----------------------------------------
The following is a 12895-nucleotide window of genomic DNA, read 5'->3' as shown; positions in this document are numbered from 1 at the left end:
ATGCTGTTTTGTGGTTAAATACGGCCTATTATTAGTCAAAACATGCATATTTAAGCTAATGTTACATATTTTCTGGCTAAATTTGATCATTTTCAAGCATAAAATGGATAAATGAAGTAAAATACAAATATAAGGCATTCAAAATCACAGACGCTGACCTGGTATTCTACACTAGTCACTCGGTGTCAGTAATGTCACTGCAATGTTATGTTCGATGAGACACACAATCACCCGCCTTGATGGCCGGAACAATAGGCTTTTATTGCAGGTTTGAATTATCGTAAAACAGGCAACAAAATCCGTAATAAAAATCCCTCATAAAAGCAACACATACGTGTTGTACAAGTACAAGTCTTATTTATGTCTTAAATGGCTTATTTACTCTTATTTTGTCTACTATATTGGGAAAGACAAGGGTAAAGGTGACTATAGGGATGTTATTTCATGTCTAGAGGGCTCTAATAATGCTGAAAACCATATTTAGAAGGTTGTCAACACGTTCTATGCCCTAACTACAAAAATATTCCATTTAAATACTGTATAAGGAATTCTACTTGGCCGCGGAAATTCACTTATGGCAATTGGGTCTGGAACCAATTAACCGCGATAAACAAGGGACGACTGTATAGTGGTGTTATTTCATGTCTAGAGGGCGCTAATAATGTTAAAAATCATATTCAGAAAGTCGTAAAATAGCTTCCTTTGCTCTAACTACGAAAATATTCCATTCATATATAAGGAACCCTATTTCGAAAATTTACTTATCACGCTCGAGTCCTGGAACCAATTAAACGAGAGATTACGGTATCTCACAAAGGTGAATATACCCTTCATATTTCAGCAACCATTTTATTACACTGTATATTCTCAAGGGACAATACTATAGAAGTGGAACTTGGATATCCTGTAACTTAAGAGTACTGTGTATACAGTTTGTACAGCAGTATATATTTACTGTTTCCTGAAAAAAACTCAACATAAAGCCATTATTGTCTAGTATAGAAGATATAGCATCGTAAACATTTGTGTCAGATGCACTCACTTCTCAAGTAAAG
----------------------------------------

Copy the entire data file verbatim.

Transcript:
The following is a 12895-nucleotide window of genomic DNA, read 5'->3' as shown; positions in this document are numbered from 1 at the left end:
ATGCTGTTTTGTGGTTAAATACGGCCTATTATTAGTCAAAACATGCATATTTAAGCTAATGTTACATATTTTCTGGCTAAATTTGATCATTTTCAAGCATAAAATGGATAAATGAAGTAAAATACAAATATAAGGCATTCAAAATCACAGACGCTGACCTGGTATTCTACACTAGTCACTCGGTGTCAGTAATGTCACTGCAATGTTATGTTCGATGAGACACACAATCACCCGCCTTGATGGCCGGAACAATAGGCTTTTATTGCAGGTTTGAATTATCGTAAAACAGGCAACAAAATCCGTAATAAAAATCCCTCATAAAAGCAACACATACGTGTTGTACAAGTACAAGTCTTATTTATGTCTTAAATGGCTTATTTACTCTTATTTTGTCTACTATATTGGGAAAGACAAGGGTAAAGGTGACTATAGGGATGTTATTTCATGTCTAGAGGGCTCTAATAATGCTGAAAACCATATTTAGAAGGTTGTCAACACGTTCTATGCCCTAACTACAAAAATATTCCATTTAAATACTGTATAAGGAATTCTACTTGGCCGCGGAAATTCACTTATGGCAATTGGGTCTGGAACCAATTAACCGCGATAAACAAGGGACGACTGTATAGTGGTGTTATTTCATGTCTAGAGGGCGCTAATAATGTTAAAAATCATATTCAGAAAGTCGTAAAATAGCTTCCTTTGCTCTAACTACGAAAATATTCCATTCATATATAAGGAACCCTATTTCGAAAATTTACTTATCACGCTCGAGTCCTGGAACCAATTAAACGAGAGATTACGGTATCTCACAAAGGTGAATATACCCTTCATATTTCAGCAACCATTTTATTACACTGTATATTCTCAAGGGACAATACTATAGAAGTGGAACTTGGATATCCTGTAACTTAAGAGTACTGTGTATACAGTTTGTACAGCAGTATATATTTACTGTTTCCTGAAAAAAACTCAACATAAAGCCATTATTGTCTAGTATAGAAGATATAGCATCGTAAACATTTGTGTCAGATGCACTCACTTCTCAAGTAAAG